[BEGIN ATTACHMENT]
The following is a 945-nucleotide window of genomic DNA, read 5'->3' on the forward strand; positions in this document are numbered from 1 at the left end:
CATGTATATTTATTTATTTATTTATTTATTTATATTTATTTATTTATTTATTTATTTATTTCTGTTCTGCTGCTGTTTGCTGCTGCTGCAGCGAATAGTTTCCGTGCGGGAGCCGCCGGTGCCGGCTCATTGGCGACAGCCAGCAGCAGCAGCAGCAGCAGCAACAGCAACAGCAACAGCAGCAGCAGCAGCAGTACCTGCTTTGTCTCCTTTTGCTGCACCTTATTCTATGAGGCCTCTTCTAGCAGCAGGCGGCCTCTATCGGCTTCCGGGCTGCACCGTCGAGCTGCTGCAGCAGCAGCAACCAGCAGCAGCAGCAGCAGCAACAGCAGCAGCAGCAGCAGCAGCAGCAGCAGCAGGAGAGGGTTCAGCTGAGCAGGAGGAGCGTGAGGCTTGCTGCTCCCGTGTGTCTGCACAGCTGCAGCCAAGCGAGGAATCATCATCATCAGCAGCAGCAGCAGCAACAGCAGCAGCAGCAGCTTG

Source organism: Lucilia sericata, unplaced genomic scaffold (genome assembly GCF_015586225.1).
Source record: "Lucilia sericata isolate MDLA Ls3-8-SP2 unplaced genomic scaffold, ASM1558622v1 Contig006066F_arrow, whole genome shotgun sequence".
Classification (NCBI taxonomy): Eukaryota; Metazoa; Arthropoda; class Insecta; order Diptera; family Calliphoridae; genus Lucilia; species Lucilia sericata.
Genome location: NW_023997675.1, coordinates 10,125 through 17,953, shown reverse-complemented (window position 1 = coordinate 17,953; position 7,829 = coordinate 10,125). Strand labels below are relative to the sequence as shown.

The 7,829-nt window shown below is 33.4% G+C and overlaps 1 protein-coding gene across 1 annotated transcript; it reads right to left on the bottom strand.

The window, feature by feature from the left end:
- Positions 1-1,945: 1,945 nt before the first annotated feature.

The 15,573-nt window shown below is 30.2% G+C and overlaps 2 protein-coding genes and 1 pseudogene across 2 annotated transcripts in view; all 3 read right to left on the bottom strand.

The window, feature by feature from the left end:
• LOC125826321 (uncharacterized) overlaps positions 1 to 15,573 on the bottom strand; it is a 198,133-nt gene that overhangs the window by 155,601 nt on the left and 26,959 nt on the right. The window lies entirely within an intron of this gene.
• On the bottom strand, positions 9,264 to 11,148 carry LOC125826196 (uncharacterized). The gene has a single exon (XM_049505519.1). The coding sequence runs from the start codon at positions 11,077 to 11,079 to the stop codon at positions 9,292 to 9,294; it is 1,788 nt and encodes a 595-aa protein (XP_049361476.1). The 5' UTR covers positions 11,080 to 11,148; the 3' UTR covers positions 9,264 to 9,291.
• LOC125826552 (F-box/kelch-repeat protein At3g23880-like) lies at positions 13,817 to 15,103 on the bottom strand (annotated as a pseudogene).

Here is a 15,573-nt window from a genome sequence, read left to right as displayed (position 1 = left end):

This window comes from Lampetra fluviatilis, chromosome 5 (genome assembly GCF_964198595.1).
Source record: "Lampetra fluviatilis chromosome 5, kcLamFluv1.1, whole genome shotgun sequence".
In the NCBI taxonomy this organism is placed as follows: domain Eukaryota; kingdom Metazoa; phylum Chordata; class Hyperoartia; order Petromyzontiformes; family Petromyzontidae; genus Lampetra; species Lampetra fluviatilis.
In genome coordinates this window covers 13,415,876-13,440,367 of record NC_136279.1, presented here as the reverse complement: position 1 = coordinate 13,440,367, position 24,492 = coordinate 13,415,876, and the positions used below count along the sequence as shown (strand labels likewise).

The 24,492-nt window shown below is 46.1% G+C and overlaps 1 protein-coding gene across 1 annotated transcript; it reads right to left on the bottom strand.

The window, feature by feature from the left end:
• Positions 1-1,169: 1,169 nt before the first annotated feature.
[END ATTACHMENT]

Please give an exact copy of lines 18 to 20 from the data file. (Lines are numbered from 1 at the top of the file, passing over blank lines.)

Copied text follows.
In the NCBI taxonomy this organism is placed as follows: domain Eukaryota; kingdom Metazoa; phylum Chordata; class Hyperoartia; order Petromyzontiformes; family Petromyzontidae; genus Lampetra; species Lampetra fluviatilis.
In genome coordinates this window covers 13,415,876-13,440,367 of record NC_136279.1, presented here as the reverse complement: position 1 = coordinate 13,440,367, position 24,492 = coordinate 13,415,876, and the positions used below count along the sequence as shown (strand labels likewise).

The 24,492-nt window shown below is 46.1% G+C and overlaps 1 protein-coding gene across 1 annotated transcript; it reads right to left on the bottom strand.